“My data is not important enough for anyone to want to steal it,” is a common statement for small business owners.  But what most people frankly misjudge, is the data does not have to be valuable to a hacker.  It only has to be valuable to YOU.  Taking no action to secure the network and train the staff on cybersecurity awareness leaves the average small business owner a sitting duck.

And then there’s the small businesses who have a true compliance mandate to protect their data - Any company that handles, maintains or processes Personally Identifiable (Driver’s License Numbers, Social Security Numbers, Dates of Birth, Email Addresses and more) or Protected Health (Account Numbers, Medical Record Numbers, Insurance Beneficiary Numbers and more) Information needs their own Cyber Data Breach Insurance to protect their organization against claims arising out of theft of hardware, lost or stolen laptop or device, a rogue employee and other causes of loss.

The applications are daunting.  The decisions between which policy add-ons make sense or don’t apply to your business, can feel like you’re planning for Armageddon – the process is laborious and requires a lot of detail.  Because if you just check the boxes “yes” on the IT infrastructure questionnaire, then it turns out (in a breach) the answer should have been NO, chances are high that the policy will not pay out.

Three Things to Be Aware of in the Fine Print

There are several issues you need to be aware of when you buy a cyber security policy, or when you review your existing policy:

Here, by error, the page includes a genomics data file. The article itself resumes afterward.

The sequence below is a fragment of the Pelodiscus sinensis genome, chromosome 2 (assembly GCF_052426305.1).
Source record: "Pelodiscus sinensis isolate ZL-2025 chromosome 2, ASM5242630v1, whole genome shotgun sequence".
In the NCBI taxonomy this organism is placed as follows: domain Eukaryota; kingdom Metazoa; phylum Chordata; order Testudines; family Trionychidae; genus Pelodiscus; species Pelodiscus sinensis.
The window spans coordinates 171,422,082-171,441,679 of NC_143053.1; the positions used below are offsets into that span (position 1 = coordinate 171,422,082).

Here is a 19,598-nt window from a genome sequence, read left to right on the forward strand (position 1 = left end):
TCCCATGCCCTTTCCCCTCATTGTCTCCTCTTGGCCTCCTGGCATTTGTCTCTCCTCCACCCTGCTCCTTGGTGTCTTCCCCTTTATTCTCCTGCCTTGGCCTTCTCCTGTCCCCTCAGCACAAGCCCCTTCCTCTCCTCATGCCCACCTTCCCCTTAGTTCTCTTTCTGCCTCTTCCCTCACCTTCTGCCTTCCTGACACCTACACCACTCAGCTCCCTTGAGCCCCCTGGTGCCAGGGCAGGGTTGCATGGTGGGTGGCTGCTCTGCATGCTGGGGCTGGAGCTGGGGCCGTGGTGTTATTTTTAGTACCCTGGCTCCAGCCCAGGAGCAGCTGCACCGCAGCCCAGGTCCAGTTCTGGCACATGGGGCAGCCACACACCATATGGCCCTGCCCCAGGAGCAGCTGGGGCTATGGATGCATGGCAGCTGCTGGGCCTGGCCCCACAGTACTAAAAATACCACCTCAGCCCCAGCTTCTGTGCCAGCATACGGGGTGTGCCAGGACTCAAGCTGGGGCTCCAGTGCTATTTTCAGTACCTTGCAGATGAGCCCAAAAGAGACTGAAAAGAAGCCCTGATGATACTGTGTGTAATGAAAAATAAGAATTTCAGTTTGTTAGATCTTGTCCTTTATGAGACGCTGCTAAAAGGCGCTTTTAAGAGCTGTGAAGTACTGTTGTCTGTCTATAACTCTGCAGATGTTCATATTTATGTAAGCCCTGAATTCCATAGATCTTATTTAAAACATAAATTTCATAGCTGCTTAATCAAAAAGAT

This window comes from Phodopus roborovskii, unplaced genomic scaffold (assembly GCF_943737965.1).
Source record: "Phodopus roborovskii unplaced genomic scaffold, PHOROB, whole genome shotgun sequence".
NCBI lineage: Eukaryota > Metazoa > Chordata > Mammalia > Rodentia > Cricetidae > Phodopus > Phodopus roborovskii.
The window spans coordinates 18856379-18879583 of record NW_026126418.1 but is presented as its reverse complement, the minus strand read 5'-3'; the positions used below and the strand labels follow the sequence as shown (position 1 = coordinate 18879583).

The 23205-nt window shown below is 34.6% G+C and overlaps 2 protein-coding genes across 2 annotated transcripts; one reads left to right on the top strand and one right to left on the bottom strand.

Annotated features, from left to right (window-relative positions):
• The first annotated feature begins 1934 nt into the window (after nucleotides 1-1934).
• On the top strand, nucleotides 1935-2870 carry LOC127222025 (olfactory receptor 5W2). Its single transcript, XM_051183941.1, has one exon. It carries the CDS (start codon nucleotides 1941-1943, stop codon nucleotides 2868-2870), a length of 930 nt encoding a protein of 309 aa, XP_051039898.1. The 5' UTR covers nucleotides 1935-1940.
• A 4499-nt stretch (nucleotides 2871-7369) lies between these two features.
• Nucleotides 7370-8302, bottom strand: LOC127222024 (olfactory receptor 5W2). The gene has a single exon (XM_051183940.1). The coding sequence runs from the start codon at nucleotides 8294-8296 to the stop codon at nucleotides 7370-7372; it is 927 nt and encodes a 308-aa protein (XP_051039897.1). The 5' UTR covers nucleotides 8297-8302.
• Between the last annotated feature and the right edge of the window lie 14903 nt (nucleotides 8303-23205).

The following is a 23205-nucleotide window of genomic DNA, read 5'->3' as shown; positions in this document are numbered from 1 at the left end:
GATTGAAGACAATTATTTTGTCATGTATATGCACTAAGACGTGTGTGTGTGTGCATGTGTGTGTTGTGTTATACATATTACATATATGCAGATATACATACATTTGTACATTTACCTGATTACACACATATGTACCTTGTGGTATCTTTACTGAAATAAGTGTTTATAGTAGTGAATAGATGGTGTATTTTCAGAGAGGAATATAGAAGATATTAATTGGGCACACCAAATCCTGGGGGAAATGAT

• Is a known vulnerability that you have not patched a pre-existing condition? This is pretty critical to pay attention to, as the tolerance for what is considered “patched to the most recent standards” varies from carrier to carrier.
  • Should an un-patched system be covered under a clause for errors and omissions? Most likely, it is not.

When an employee falls for a phishing attack which infects the network, or CEO Fraud (paying money to a fake recipient after being tricked in an email interaction) is that covered?  Again, most likely not, in the standard policy.  These are policy add-ons that need to be purchased, in most circumstances.

"Different policies will respond in different ways on what is covered and what is not," means you need to have your legal and IT department look into this carefully.

We can help you navigate this landscape, secure a new Cyber Liability policy and reduce the premiums, in some cases.